es.  This system requires that changes to items such as process equipment, chemicals, technology,  operating procedures, and other changes be properly reviewed and authorized before being implemented.  The system not only addresses the permanent changes, but also includes emergency and temporary changes.  All these changes are reviewed to ensure that adequate controls are in place to manage any new hazards and to verify that existing controls have not been compromised by the changes.  Affected chemical hazard information, process technology, equipment information, and procedures are updated to incorporate these changes.  A Management of Change Request form is used to facilitate the necessary reviews, approvals, and updates. 
   K.    Incident Investigation 
   Marathon has established and implemented a procedure to investigate all incidents that resulted in, or reasonably could have resulted in, personal injury or death, significant property damage, or release of contaminants which caused or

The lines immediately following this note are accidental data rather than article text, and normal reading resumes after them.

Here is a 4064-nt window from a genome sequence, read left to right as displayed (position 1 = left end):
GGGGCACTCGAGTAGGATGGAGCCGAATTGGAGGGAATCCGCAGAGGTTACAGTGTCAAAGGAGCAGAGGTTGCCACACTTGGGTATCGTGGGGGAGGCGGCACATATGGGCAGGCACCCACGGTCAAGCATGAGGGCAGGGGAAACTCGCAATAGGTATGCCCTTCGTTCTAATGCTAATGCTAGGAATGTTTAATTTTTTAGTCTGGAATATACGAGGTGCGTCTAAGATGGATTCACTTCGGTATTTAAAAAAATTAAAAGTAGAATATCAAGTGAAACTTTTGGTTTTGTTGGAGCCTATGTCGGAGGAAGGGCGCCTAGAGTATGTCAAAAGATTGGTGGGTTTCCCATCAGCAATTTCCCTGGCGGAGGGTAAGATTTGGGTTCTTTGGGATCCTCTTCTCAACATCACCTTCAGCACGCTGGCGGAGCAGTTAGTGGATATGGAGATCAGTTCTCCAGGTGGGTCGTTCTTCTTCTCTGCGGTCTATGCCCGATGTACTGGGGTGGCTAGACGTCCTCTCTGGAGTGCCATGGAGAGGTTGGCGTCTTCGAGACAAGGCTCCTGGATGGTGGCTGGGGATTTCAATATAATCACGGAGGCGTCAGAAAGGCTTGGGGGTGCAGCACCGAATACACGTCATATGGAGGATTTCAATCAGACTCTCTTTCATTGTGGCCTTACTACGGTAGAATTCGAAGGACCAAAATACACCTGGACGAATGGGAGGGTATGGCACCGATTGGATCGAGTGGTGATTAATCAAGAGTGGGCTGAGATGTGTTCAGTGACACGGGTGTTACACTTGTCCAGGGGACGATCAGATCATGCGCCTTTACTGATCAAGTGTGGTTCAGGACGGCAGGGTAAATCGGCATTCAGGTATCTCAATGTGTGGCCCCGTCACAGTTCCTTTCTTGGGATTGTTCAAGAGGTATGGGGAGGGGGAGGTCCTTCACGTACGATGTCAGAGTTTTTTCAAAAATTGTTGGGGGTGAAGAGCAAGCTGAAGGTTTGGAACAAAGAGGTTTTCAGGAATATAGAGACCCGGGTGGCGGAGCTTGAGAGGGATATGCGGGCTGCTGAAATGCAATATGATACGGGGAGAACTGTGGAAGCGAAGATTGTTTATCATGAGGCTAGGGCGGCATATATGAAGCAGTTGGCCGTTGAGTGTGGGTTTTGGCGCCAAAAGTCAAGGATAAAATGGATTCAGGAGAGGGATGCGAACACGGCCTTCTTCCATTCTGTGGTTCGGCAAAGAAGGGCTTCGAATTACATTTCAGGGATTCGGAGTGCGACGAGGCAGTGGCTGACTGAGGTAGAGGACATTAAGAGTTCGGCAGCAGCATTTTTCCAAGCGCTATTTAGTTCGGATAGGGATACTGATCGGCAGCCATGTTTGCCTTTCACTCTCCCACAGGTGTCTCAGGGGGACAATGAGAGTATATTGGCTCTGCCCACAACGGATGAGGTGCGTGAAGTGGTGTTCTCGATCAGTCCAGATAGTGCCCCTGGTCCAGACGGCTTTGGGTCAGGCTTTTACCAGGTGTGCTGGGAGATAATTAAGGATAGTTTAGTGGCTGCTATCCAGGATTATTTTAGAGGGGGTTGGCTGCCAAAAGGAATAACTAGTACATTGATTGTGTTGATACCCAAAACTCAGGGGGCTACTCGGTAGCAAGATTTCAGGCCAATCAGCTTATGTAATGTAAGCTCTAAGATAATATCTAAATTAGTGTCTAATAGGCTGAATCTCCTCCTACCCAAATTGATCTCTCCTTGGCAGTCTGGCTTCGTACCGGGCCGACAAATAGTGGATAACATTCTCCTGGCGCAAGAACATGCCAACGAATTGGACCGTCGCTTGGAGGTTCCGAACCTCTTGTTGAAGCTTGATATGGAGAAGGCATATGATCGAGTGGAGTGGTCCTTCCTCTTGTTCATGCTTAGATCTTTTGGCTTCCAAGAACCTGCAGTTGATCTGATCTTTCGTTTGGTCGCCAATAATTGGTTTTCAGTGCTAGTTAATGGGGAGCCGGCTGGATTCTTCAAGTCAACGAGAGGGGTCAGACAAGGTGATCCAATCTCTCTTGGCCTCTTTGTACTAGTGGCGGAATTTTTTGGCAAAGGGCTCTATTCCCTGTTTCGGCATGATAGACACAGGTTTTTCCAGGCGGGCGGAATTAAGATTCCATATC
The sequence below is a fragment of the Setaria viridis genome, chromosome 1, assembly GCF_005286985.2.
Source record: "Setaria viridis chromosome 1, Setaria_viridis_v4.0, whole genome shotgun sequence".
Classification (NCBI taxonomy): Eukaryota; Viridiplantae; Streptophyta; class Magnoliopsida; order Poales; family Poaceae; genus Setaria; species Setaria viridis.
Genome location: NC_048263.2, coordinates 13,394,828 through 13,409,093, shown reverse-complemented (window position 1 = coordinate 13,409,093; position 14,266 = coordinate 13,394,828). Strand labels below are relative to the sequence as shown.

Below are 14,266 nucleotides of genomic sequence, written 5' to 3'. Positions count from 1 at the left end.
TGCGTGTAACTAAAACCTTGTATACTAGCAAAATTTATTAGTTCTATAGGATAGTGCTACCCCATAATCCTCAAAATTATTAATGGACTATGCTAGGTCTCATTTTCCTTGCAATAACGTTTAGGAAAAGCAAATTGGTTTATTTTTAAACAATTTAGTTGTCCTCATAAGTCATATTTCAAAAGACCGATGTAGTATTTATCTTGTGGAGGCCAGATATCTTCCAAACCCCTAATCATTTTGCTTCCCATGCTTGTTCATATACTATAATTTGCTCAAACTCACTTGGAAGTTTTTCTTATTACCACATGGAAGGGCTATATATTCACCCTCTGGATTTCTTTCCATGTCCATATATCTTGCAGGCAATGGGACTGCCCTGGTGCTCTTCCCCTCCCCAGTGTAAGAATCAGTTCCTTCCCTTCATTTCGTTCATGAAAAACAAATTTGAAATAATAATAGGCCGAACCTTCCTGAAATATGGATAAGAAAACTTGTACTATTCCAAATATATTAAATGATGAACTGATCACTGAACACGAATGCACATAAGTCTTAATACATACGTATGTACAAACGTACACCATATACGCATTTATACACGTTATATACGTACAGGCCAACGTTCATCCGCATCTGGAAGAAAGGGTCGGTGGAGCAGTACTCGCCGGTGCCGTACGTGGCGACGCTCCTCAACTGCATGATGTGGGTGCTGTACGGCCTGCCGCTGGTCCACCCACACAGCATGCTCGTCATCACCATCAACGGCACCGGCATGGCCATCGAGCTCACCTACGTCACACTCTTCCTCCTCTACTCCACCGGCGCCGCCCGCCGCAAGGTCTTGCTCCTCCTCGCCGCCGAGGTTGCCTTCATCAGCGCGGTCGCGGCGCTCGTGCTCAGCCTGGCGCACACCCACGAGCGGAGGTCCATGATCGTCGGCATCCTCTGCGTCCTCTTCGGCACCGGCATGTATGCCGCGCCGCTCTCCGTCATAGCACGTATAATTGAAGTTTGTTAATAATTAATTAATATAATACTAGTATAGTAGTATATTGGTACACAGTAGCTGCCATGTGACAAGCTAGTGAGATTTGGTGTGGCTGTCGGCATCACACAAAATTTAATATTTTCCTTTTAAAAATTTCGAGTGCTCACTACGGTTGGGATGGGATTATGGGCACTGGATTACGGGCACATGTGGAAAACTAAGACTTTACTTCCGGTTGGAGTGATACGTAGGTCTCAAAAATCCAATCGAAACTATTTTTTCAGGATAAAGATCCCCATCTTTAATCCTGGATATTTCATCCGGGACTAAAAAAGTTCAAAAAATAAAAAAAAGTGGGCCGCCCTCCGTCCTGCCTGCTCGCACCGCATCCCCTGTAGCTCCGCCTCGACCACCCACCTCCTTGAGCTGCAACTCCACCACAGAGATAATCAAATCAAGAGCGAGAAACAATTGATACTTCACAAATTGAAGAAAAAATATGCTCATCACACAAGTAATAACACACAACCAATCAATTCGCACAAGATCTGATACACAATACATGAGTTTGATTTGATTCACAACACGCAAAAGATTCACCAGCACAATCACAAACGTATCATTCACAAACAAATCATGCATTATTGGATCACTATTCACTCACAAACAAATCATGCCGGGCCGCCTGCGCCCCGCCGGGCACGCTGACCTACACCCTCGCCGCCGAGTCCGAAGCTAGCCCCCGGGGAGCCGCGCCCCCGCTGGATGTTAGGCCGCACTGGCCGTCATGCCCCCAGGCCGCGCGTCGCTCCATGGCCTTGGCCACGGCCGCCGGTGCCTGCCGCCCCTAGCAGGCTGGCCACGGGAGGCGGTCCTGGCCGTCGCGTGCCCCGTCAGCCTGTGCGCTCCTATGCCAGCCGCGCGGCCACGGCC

could have caused significant environmental damage.  The investigations are initiated as promptly as possible, but no later than 48 hours following the incident.  The goal of each investigation is to determine the root cause of the incident and to develop corrective actions to prevent a recurrence or a similar incident.  The investigation team documents its findings, develops recommendations to prevent recurrence, and forwards these results to management for resolution.  Corrective actions taken in response to the investigation team's findings and recommendations are tracked until they are complete.  The final resolution of each finding or recommendation is documented and the investigation results are reviewed with all affected employees (including contractors).  Incident investigation reports are retained for at least five years. 
   L.    Compliance Audits 
   Marathon conducts audits to determine whether the procedures and practices required by the PSM and accident prevention programs are